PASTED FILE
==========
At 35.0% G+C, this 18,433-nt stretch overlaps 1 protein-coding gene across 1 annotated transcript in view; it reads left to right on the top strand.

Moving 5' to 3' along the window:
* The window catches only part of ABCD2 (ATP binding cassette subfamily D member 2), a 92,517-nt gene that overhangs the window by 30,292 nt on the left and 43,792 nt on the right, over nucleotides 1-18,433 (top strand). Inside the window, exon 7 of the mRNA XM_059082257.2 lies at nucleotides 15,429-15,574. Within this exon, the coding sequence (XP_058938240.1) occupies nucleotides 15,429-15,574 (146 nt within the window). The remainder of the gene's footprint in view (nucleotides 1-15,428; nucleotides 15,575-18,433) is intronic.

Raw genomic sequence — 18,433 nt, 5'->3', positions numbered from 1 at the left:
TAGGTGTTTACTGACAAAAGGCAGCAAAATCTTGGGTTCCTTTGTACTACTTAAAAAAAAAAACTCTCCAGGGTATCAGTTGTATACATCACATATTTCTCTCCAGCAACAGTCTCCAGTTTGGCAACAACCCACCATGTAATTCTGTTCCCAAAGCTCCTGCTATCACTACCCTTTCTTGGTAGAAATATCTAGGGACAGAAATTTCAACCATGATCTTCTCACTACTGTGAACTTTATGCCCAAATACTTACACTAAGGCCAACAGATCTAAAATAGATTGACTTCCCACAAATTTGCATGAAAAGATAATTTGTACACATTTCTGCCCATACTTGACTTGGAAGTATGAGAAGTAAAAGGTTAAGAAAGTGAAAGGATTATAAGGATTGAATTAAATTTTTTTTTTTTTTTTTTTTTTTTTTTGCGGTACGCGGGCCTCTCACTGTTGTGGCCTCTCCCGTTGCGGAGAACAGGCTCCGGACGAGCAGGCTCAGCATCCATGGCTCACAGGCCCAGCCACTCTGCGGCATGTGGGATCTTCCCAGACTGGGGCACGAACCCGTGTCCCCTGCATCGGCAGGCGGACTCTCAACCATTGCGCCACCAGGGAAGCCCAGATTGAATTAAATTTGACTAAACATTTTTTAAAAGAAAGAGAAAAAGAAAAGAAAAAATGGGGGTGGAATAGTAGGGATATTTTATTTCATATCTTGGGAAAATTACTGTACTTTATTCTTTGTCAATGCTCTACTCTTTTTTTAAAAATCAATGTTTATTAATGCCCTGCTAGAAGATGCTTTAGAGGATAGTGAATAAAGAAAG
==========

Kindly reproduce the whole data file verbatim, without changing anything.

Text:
At 35.0% G+C, this 18,433-nt stretch overlaps 1 protein-coding gene across 1 annotated transcript in view; it reads left to right on the top strand.

Moving 5' to 3' along the window:
* The window catches only part of ABCD2 (ATP binding cassette subfamily D member 2), a 92,517-nt gene that overhangs the window by 30,292 nt on the left and 43,792 nt on the right, over nucleotides 1-18,433 (top strand). Inside the window, exon 7 of the mRNA XM_059082257.2 lies at nucleotides 15,429-15,574. Within this exon, the coding sequence (XP_058938240.1) occupies nucleotides 15,429-15,574 (146 nt within the window). The remainder of the gene's footprint in view (nucleotides 1-15,428; nucleotides 15,575-18,433) is intronic.

Raw genomic sequence — 18,433 nt, 5'->3', positions numbered from 1 at the left:
TAGGTGTTTACTGACAAAAGGCAGCAAAATCTTGGGTTCCTTTGTACTACTTAAAAAAAAAAACTCTCCAGGGTATCAGTTGTATACATCACATATTTCTCTCCAGCAACAGTCTCCAGTTTGGCAACAACCCACCATGTAATTCTGTTCCCAAAGCTCCTGCTATCACTACCCTTTCTTGGTAGAAATATCTAGGGACAGAAATTTCAACCATGATCTTCTCACTACTGTGAACTTTATGCCCAAATACTTACACTAAGGCCAACAGATCTAAAATAGATTGACTTCCCACAAATTTGCATGAAAAGATAATTTGTACACATTTCTGCCCATACTTGACTTGGAAGTATGAGAAGTAAAAGGTTAAGAAAGTGAAAGGATTATAAGGATTGAATTAAATTTTTTTTTTTTTTTTTTTTTTTTTTTGCGGTACGCGGGCCTCTCACTGTTGTGGCCTCTCCCGTTGCGGAGAACAGGCTCCGGACGAGCAGGCTCAGCATCCATGGCTCACAGGCCCAGCCACTCTGCGGCATGTGGGATCTTCCCAGACTGGGGCACGAACCCGTGTCCCCTGCATCGGCAGGCGGACTCTCAACCATTGCGCCACCAGGGAAGCCCAGATTGAATTAAATTTGACTAAACATTTTTTAAAAGAAAGAGAAAAAGAAAAGAAAAAATGGGGGTGGAATAGTAGGGATATTTTATTTCATATCTTGGGAAAATTACTGTACTTTATTCTTTGTCAATGCTCTACTCTTTTTTTAAAAATCAATGTTTATTAATGCCCTGCTAGAAGATGCTTTAGAGGATAGTGAATAAAGAAAG